YouTube to pay $200 million for violating children’s privacy
On Friday, the Federal Trade Commission voted to settle federal privacy charges against YouTube, as first reported by Politico. The official settlement will likely be made public next week as reported by The Wall Street Journal and Bloomberg.
The exact terms of the settlement are unclear, but Google will reportedly pay fines between $150 and $200 million. The charges stem from data collection and targeting practices in YouTube, which consumer groups alleged violated the Children’s Online Privacy Protection Act (COPPA).
Sen. Ed Markey (D-MA), who had long called for an investigation of potential COPPA violations at YouTube, called the fine a partisan settlement.
In a statement Markey said: “Once again, this FTC appears to have let a powerful company off the hook with a nominal fine for violating users privacy online. We owe it to kids to come down hard on companies that infringe on children’s privacy and violate federal law.”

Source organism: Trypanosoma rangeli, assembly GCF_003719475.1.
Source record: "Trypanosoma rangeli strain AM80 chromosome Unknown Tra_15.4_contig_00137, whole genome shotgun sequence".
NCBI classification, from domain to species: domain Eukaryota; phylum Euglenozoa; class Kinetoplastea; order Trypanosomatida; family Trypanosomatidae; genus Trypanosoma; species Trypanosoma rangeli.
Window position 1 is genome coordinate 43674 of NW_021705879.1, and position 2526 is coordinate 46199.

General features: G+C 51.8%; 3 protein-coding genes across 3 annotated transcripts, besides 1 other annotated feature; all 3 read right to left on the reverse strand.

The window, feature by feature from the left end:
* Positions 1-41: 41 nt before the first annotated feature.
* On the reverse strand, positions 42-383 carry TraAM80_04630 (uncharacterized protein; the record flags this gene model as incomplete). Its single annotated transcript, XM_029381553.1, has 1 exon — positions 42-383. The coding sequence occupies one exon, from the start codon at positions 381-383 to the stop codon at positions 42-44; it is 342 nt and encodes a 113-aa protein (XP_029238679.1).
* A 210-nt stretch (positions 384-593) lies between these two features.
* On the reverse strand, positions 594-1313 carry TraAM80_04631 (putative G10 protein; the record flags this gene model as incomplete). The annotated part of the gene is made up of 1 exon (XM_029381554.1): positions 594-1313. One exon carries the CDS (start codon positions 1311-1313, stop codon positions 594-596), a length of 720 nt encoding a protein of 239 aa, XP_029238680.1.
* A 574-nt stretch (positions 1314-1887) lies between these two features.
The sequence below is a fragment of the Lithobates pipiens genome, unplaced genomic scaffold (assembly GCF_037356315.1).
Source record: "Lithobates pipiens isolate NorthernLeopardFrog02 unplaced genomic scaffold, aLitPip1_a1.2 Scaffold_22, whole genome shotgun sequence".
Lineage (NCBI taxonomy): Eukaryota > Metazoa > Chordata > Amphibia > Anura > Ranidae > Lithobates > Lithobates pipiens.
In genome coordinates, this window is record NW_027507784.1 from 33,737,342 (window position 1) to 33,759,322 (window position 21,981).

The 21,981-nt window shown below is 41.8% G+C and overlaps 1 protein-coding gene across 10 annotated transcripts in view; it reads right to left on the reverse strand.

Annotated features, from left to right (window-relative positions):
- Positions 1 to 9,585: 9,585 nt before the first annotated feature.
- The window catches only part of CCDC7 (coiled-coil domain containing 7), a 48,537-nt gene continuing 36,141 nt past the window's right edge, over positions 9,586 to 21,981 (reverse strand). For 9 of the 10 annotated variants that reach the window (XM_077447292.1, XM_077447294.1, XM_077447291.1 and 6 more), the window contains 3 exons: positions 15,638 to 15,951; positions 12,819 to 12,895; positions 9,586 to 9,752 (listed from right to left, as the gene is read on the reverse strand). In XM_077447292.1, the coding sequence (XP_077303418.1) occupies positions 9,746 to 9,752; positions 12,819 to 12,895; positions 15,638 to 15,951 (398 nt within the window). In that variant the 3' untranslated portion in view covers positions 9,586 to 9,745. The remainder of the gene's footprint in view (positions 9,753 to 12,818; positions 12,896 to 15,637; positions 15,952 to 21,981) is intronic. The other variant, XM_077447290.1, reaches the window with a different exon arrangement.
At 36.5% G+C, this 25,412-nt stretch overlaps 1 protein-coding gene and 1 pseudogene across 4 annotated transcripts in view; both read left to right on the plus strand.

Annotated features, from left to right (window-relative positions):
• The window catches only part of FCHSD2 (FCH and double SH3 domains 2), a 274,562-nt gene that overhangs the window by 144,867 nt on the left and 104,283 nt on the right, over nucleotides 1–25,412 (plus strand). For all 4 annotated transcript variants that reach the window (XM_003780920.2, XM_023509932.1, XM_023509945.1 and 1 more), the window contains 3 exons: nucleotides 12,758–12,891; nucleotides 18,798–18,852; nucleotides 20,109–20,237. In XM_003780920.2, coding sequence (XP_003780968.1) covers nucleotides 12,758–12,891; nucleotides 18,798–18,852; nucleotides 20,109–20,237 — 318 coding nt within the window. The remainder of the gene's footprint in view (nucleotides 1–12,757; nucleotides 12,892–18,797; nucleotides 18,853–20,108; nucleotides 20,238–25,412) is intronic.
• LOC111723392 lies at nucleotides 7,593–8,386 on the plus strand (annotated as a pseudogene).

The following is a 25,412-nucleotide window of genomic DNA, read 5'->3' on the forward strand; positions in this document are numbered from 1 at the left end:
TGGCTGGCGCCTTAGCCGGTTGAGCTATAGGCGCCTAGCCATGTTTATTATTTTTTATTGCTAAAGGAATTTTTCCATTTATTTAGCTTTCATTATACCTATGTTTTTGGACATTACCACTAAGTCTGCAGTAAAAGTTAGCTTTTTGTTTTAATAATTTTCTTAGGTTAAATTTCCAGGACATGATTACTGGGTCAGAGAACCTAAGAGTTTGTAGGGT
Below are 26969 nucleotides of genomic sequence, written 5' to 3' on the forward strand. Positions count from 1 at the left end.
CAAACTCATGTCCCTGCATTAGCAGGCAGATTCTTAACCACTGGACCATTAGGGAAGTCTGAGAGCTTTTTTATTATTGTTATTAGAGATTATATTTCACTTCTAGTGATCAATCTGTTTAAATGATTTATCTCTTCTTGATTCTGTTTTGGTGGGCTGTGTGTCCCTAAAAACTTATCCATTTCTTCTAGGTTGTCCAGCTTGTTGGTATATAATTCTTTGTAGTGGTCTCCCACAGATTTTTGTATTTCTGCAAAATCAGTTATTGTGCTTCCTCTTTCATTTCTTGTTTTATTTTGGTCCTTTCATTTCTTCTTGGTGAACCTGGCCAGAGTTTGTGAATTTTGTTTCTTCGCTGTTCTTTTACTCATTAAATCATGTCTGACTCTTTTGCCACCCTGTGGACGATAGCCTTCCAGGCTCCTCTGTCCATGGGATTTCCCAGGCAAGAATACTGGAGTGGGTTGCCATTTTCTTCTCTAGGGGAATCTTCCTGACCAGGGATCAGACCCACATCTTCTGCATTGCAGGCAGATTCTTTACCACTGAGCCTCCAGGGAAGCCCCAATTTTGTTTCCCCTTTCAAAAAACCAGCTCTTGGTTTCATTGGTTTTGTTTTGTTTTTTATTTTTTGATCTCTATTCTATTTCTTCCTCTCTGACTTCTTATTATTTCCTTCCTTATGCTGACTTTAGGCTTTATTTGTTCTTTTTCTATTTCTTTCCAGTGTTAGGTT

“Under COPPA, the children’s privacy law, the FTC had authority to impose tens of billions in fines against Google,” said consumer advocacy group Public Citizen.
“A penalty of no more than $200 million utterly fails to protect children’s rights. It neither punishes Google adequately nor deters Google or other companies from future violations.”
YouTube has recently unveiled a new web portal for YouTube Kids, along with a set of more discerning content filters. The platform has made a number of policy changes in response to the pending settlement in recent weeks, most notably instituting an explicit ban on violent or mature videos that appear to be marketed toward children.
The video platform has also banned targeted ads on children’s videos, making the videos significantly less lucrative for creators and threatening an entire genre of YouTube content.